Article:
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Black Womanist Leadership
Tracing the Motherline
Black Womanist Leadership
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Toni C. King - Editor
S. Alease Ferguson - Editor
Price: $95.00 
Hardcover - 291 pages
Release Date: June 2011
ISBN10: 1-4384-3601-7
ISBN13: 978-1-4384-3601-2

Price: $32.95 
Paperback - 291 pages
Release Date: June 2011
ISBN10: 1-4384-3602-5
ISBN13: 978-1-4384-3602-9

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Summary Read First Chapter image missing

Collection of Black women’s stories that show how leadership values are transmitted from mothers to daughters.

Featuring the stories of fourteen Black women scholars, Black Womanist Leadership offers a culturally based model of Black women’s leadership practices, and examines the mother-daughter transmission of these skills. The personal narratives fit into a storytelling tradition that reveals the ways Black mothers and women of the community—the Motherline—teach girls the “ways women lead.” The essays present a range of different practical and theoretical issues of leadership and development, including mother nurture, emulation of and divergence from core values, internalized oppression, self-determination, representation of the physical self, guardianship/governance of the body, cooperative economics, activism, contentiousness with or differentiation from the mother, and negotiation of leadership across public and private spheres. Together, they make a compelling argument for the necessity of continuing to teach the cultural and gender-specific resistance to oppression that has been passed along the Motherline, and to adapt this Motherline tradition to the lives and needs of women and girls in the twenty-first century.

“This book explicates the nuances of leadership for Black women in ways that are typically ignored in the general literature, and the importance of the Motherline is finally given the attention it deserves.” — Beverly Greene, Professor of Psychology at St. John’s University, and coeditor of A Minyan of Women: Family Dynamics, Jewish Identity, and Psychotherapy Practice

“This stunningly masterful volume represents a foundational text in the study of Black women’s leadership development. Its implications are far reaching, particularly as it suggests womanist (and Black feminist) thought on the Motherline as a location for theorizing gender progressive notions for leadership strategies for males who reject a patriarchal vision of men as ‘natural’ leaders.” — Gary L. Lemons, author of Black Male Outsider: Teaching as a Pro-Feminist Man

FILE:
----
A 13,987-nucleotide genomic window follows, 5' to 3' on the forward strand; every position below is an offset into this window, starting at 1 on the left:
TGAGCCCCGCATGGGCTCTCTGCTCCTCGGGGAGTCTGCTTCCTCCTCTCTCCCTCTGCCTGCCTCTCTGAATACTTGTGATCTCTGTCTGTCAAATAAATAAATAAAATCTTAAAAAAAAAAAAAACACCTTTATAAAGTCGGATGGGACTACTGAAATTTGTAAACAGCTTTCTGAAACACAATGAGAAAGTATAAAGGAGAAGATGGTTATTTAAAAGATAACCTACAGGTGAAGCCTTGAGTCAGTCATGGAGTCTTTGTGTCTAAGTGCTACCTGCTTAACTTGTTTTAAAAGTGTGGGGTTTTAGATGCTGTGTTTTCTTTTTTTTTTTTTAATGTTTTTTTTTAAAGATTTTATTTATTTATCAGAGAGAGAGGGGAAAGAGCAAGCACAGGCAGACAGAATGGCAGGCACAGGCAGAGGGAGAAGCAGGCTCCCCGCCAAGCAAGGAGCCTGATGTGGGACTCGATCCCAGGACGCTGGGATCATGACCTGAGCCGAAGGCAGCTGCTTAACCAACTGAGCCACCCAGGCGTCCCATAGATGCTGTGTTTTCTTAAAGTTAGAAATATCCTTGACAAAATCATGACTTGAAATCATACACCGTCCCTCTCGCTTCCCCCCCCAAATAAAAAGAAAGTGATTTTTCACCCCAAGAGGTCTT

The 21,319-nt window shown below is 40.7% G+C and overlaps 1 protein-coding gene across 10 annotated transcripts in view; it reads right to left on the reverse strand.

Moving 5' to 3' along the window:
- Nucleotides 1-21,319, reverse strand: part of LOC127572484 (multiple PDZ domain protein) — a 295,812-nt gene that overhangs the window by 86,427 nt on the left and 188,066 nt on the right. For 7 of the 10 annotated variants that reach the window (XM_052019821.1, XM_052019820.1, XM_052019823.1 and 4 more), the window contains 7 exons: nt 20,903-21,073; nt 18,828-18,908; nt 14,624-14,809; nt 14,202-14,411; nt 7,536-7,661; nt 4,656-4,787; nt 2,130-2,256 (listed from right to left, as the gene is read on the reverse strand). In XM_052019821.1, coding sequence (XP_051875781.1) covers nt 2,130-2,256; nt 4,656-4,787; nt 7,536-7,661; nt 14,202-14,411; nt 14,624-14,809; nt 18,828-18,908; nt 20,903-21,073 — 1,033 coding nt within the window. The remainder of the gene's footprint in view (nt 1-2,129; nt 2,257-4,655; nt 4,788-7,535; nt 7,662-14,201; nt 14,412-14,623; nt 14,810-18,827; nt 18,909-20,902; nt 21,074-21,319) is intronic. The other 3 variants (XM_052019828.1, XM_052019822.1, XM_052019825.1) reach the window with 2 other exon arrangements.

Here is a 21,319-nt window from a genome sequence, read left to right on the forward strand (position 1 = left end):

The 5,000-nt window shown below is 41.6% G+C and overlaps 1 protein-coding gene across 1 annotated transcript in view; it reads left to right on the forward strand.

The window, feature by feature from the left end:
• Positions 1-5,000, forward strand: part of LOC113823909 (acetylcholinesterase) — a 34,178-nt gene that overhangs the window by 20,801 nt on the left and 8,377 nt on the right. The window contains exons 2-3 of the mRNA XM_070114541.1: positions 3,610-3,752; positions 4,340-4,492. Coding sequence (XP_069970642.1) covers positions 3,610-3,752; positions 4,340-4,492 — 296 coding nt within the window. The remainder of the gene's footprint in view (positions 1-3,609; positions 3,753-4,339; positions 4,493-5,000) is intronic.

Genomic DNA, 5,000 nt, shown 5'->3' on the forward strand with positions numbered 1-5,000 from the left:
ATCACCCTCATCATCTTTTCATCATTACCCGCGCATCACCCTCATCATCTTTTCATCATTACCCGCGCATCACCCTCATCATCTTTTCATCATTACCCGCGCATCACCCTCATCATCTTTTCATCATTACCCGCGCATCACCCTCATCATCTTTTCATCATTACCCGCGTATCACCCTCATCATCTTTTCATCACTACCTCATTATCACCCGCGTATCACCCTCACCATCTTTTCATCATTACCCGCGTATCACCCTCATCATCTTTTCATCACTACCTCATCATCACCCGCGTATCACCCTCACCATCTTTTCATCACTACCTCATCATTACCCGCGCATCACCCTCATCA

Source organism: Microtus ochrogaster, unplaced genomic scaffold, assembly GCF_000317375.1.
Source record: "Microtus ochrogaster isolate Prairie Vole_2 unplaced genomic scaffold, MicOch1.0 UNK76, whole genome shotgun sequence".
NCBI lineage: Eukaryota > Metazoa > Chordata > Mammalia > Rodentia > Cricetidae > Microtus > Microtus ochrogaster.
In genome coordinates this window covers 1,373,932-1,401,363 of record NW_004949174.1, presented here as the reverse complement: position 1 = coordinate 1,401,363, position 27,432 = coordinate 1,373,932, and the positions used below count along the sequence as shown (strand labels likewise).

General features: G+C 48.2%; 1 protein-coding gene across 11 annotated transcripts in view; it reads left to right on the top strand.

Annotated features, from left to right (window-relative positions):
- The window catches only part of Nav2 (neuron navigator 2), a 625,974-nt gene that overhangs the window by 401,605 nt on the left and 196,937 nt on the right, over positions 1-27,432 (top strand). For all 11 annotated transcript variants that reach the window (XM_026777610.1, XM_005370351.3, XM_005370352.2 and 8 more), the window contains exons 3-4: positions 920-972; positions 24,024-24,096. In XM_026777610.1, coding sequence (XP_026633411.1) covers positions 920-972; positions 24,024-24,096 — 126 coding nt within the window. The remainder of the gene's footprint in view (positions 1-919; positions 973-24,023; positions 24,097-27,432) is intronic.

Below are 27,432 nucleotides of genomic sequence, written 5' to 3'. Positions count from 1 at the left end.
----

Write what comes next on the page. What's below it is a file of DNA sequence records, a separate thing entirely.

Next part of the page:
Toni C. King is Associate Professor of Black Studies and Women’s Studies at Denison University. S. Alease Ferguson is Director of Family Services for the Cleveland Urban Minority Alcoholism and Drug Addiction Outreach Program.

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Table of Contents

Preface: Writing African American Women’s Leadership


Introduction: Looking to the Motherline

Part I. The Motherline: Roots and Significance

1. Legacies from Our Mothers
Frances K. Trotman

2. Sisterlocking Power: Or How Is Leadership Supposed to Look?
Valerie Lee

3. Braiding My Place: Agency and Foundational Selfhood through Cross-Racial Mothering
Nancy Gibson

Part II. The Foundations of Mother-Daughter Tutelage

4. Ìdílé: The Power of Mother in the Leadership Tradition
Oare’ Dozier-Henry

5. Hard to Define
Ceara Flake

6. “Don’t Waste Your Breath”: The Dialectics of Communal Leadership Development
Toni C. King

Part III. Visions of the Motherline: Templates for Daughters

7. “I Earns My Struttin’ Shoes”: Blues Women and Leadership
Judy M. Dozier

8. Thelma’s Self-Sufficiency Paradigm: Every Tub Must Stand on Its Own Bottom
S. Alease Ferguson

9. I Remember Mama: The Legacy of a Drylongso and Ajabu Leader
Rhunette C. Diggs

10. “A Little Lower Than the Angels”: A Partial Legacy from My Mother and Mom-Mom Ione
Simona J. Hill

Part IV. Tensions along the Motherline: Translating Mother Templates to Daughter Actions

11. Mother’s Transformative Medicine: An Inoculation against Intergenerational Stagnancy
Sonya Turner

12. “Contending Forces” or Contrariant Strains in the Mother-Daughter Leadership Dynamic
Sandra Y. Govan

13. “Like Mother, Like Daughter”: Prophetic Principles from the Motherline—A Sermon
Leah C. K. Lewis

14. Othermothers, Amazons, and Strategies for Leadership in the Public and Private Spheres
Lakesia D. Johnson

Conclusions: Becoming the Motherline—Leadership for a New Generation


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